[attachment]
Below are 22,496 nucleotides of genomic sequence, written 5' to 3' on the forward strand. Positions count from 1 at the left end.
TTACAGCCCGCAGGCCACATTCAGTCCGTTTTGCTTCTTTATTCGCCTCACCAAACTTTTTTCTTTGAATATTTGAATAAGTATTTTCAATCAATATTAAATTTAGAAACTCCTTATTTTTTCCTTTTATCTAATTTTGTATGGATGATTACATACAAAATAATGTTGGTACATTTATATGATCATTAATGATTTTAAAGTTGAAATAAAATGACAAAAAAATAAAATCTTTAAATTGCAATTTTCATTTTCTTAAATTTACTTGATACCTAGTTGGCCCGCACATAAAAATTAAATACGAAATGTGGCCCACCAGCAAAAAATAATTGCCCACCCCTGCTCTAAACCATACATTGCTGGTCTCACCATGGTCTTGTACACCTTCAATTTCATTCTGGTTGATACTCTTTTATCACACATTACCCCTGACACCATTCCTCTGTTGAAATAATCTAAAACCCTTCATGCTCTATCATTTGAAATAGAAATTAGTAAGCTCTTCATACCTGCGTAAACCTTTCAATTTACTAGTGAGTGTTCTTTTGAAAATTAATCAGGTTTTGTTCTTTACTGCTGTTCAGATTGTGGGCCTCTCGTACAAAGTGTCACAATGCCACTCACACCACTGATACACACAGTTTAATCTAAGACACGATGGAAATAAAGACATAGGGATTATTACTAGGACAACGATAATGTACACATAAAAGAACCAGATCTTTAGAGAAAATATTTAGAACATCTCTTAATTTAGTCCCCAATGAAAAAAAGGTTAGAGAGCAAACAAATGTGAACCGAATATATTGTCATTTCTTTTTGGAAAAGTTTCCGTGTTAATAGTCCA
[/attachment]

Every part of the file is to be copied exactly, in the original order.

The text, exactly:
Below are 22,496 nucleotides of genomic sequence, written 5' to 3' on the forward strand. Positions count from 1 at the left end.
TTACAGCCCGCAGGCCACATTCAGTCCGTTTTGCTTCTTTATTCGCCTCACCAAACTTTTTTCTTTGAATATTTGAATAAGTATTTTCAATCAATATTAAATTTAGAAACTCCTTATTTTTTCCTTTTATCTAATTTTGTATGGATGATTACATACAAAATAATGTTGGTACATTTATATGATCATTAATGATTTTAAAGTTGAAATAAAATGACAAAAAAATAAAATCTTTAAATTGCAATTTTCATTTTCTTAAATTTACTTGATACCTAGTTGGCCCGCACATAAAAATTAAATACGAAATGTGGCCCACCAGCAAAAAATAATTGCCCACCCCTGCTCTAAACCATACATTGCTGGTCTCACCATGGTCTTGTACACCTTCAATTTCATTCTGGTTGATACTCTTTTATCACACATTACCCCTGACACCATTCCTCTGTTGAAATAATCTAAAACCCTTCATGCTCTATCATTTGAAATAGAAATTAGTAAGCTCTTCATACCTGCGTAAACCTTTCAATTTACTAGTGAGTGTTCTTTTGAAAATTAATCAGGTTTTGTTCTTTACTGCTGTTCAGATTGTGGGCCTCTCGTACAAAGTGTCACAATGCCACTCACACCACTGATACACACAGTTTAATCTAAGACACGATGGAAATAAAGACATAGGGATTATTACTAGGACAACGATAATGTACACATAAAAGAACCAGATCTTTAGAGAAAATATTTAGAACATCTCTTAATTTAGTCCCCAATGAAAAAAAGGTTAGAGAGCAAACAAATGTGAACCGAATATATTGTCATTTCTTTTTGGAAAAGTTTCCGTGTTAATAGTCCA